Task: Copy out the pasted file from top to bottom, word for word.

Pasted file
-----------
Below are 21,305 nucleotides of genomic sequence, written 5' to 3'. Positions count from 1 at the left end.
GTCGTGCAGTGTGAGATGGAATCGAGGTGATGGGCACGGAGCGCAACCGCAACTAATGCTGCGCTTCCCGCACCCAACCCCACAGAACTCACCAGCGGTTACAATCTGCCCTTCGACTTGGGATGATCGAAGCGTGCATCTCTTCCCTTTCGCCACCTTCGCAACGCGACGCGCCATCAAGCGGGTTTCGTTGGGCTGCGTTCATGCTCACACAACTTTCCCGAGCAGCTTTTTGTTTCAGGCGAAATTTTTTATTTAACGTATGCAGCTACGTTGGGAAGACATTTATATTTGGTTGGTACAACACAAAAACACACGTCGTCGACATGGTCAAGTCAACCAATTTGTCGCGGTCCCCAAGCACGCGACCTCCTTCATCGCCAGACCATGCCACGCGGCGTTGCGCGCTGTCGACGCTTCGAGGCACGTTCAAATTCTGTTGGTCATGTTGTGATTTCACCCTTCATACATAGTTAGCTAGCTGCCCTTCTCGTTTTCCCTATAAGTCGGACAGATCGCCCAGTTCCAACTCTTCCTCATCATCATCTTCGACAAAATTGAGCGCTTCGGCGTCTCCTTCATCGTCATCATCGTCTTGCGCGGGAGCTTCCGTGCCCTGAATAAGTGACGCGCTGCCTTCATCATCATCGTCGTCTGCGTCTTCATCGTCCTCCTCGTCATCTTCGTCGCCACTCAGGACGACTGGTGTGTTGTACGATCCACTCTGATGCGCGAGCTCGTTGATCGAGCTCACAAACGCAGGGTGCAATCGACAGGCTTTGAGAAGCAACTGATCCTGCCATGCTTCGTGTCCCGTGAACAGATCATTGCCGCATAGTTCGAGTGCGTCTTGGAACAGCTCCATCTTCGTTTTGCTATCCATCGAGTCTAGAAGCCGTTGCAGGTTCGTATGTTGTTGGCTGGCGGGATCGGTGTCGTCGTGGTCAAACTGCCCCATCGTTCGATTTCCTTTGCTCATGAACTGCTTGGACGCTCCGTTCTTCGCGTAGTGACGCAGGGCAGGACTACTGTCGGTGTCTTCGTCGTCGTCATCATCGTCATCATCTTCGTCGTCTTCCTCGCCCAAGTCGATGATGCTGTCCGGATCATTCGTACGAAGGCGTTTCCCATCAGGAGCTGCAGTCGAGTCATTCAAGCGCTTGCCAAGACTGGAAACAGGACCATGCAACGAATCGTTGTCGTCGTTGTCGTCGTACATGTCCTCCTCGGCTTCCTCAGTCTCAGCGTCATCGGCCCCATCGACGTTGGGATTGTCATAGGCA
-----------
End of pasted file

Below are 21,305 nucleotides of genomic sequence, written 5' to 3'. Positions count from 1 at the left end.
GTCGTGCAGTGTGAGATGGAATCGAGGTGATGGGCACGGAGCGCAACCGCAACTAATGCTGCGCTTCCCGCACCCAACCCCACAGAACTCACCAGCGGTTACAATCTGCCCTTCGACTTGGGATGATCGAAGCGTGCATCTCTTCCCTTTCGCCACCTTCGCAACGCGACGCGCCATCAAGCGGGTTTCGTTGGGCTGCGTTCATGCTCACACAACTTTCCCGAGCAGCTTTTTGTTTCAGGCGAAATTTTTTATTTAACGTATGCAGCTACGTTGGGAAGACATTTATATTTGGTTGGTACAACACAAAAACACACGTCGTCGACATGGTCAAGTCAACCAATTTGTCGCGGTCCCCAAGCACGCGACCTCCTTCATCGCCAGACCATGCCACGCGGCGTTGCGCGCTGTCGACGCTTCGAGGCACGTTCAAATTCTGTTGGTCATGTTGTGATTTCACCCTTCATACATAGTTAGCTAGCTGCCCTTCTCGTTTTCCCTATAAGTCGGACAGATCGCCCAGTTCCAACTCTTCCTCATCATCATCTTCGACAAAATTGAGCGCTTCGGCGTCTCCTTCATCGTCATCATCGTCTTGCGCGGGAGCTTCCGTGCCCTGAATAAGTGACGCGCTGCCTTCATCATCATCGTCGTCTGCGTCTTCATCGTCCTCCTCGTCATCTTCGTCGCCACTCAGGACGACTGGTGTGTTGTACGATCCACTCTGATGCGCGAGCTCGTTGATCGAGCTCACAAACGCAGGGTGCAATCGACAGGCTTTGAGAAGCAACTGATCCTGCCATGCTTCGTGTCCCGTGAACAGATCATTGCCGCATAGTTCGAGTGCGTCTTGGAACAGCTCCATCTTCGTTTTGCTATCCATCGAGTCTAGAAGCCGTTGCAGGTTCGTATGTTGTTGGCTGGCGGGATCGGTGTCGTCGTGGTCAAACTGCCCCATCGTTCGATTTCCTTTGCTCATGAACTGCTTGGACGCTCCGTTCTTCGCGTAGTGACGCAGGGCAGGACTACTGTCGGTGTCTTCGTCGTCGTCATCATCGTCATCATCTTCGTCGTCTTCCTCGCCCAAGTCGATGATGCTGTCCGGATCATTCGTACGAAGGCGTTTCCCATCAGGAGCTGCAGTCGAGTCATTCAAGCGCTTGCCAAGACTGGAAACAGGACCATGCAACGAATCGTTGTCGTCGTTGTCGTCGTACATGTCCTCCTCGGCTTCCTCAGTCTCAGCGTCATCGGCCCCATCGACGTTGGGATTGTCATAGGCA